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Sandwiches, the pancreas and cancer’s bullying of healthy cells

13
Feb
2015

Dr Chris Tape, a cellular biochemist at The Institute of Cancer Research, and a Sir Henry Wellcome Postdoctoral Fellow, talked about his research as part of the Wellcome Trust Packed Lunch series of talks.

Posted on 13 February, 2015 by Helen Craig

When you attend a scientific talk, you don’t expect to do so while eating lunch to the sound of birdsong. But that’s exactly what I did last Wednesday, when Dr Chris Tape, a cellular biochemist at The Institute of Cancer Research, and a Sir Henry Wellcome Postdoctoral Fellow, talked about his research as part of the Wellcome Trust Packed Lunch series of talks. 


Dr Chris Tape talking at the Wellcome Trust Packed Lunch event

These drop in, lunchtime science talks are obviously very popular, and a full audience of around 80 people gathered to munch sandwiches, eat free apples, and hear Dr Tape interviewed by Tom Anthony, from the Wellcome Trust next door. 

The interview began with a brief overview of what Dr Tape studies – cell communication, with a particular focus on pancreatic cancer. He had a store of amazing facts to engage this non-specialist audience – did you know that we’re made of around 37 trillion cells? And they all work together, so studying them in their context is important. Dr Tape works in the ICR Cell Communication Team (in collaboration with Systems Oncology in Manchester and Biochemical Engineering at MIT), and uses mass spectrometry to look at the complete protein environment of a tumour cell. 

We moved on to pancreatic cancer, a disease that will affect one in 75 in the UK, but which is often overlooked. Dr Tape pointed out that if you looked at the medical mannequin outside, you would struggle to find the pancreas.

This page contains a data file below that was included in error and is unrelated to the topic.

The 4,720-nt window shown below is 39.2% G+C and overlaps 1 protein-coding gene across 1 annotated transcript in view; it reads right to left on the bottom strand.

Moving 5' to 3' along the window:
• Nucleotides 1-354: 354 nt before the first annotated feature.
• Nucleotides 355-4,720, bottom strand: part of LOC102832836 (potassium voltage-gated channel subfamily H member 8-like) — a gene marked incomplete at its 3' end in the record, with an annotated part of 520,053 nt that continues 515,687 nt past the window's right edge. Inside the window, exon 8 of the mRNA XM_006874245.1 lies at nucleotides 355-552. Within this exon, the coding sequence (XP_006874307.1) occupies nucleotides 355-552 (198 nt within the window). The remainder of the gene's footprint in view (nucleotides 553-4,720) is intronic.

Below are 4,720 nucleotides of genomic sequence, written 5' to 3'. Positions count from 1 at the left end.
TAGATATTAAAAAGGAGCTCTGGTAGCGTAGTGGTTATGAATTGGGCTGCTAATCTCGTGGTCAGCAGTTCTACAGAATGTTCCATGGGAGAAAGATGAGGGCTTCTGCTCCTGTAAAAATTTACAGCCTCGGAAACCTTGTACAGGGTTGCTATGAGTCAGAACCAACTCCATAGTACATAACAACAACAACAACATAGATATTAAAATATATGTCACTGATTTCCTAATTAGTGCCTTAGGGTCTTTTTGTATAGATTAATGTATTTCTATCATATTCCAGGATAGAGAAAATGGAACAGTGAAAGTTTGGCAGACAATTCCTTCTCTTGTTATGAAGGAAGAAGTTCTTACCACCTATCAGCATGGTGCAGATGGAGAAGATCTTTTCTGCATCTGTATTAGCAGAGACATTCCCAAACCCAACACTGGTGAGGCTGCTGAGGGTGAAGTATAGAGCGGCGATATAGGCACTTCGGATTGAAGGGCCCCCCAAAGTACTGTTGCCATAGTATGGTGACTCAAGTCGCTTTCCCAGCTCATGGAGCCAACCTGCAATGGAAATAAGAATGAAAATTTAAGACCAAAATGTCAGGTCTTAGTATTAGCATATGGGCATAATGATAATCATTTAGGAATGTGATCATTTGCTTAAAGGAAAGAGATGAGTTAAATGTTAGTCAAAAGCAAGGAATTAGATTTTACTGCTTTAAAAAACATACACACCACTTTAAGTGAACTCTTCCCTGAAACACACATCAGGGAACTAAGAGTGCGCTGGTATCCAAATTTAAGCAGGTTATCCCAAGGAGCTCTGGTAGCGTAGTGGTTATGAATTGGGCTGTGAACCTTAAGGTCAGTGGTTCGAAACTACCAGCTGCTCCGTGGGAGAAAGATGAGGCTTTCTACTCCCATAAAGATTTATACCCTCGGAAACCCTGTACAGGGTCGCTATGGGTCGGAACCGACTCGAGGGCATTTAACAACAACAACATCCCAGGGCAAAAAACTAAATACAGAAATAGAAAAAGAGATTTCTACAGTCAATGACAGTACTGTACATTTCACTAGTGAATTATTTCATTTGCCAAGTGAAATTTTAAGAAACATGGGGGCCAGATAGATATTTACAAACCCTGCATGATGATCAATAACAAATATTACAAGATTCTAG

Pancreatic cancer is of great interest to communication specialists, because half of the cells in a pancreatic tumour are actually healthy they are just ‘bullied’ by the cancer cells into becoming part of a tumour. As a later question will reveal, these cells go back to normal if they can just get away from the toxic environment created by mutated cancer cells. 

The audience was really interested in cancer research in general, and the questions reflected that. Audience members asked questions about everything from the use of the immune system to beat cancer (which also relies on cell communication) to whether or not larger people have more cells! Many came to the research with completely fresh eyes, with one gentleman suggesting that, if cells communicate, why can’t we just tell them not to be cancerous? The answer? Maybe we can, but it would need a lot more research! 

The event felt like a great way to introduce a wide spectrum of people to the realities of life in science. The personal connection with the audience, and the support of the interviewer, meant that the conversation never dragged, or became overly complicated. According to Dr Tape, the questions were “Really interesting, nothing at all like what you’d get at a science conference. The whole experience has made me think much more deeply about my work, and where it sits in the wider world of cancer research.” 

The attendees left with a new understanding of the ICR and its research. And as I walked out, I saw two audience members standing by the medical mannequin, in deep concentration. “So come on, where is that pancreas then?” 

A recording of the interview will be available shortly at this link: http://www.wellcomecollection.org/packed-lunch-podcast
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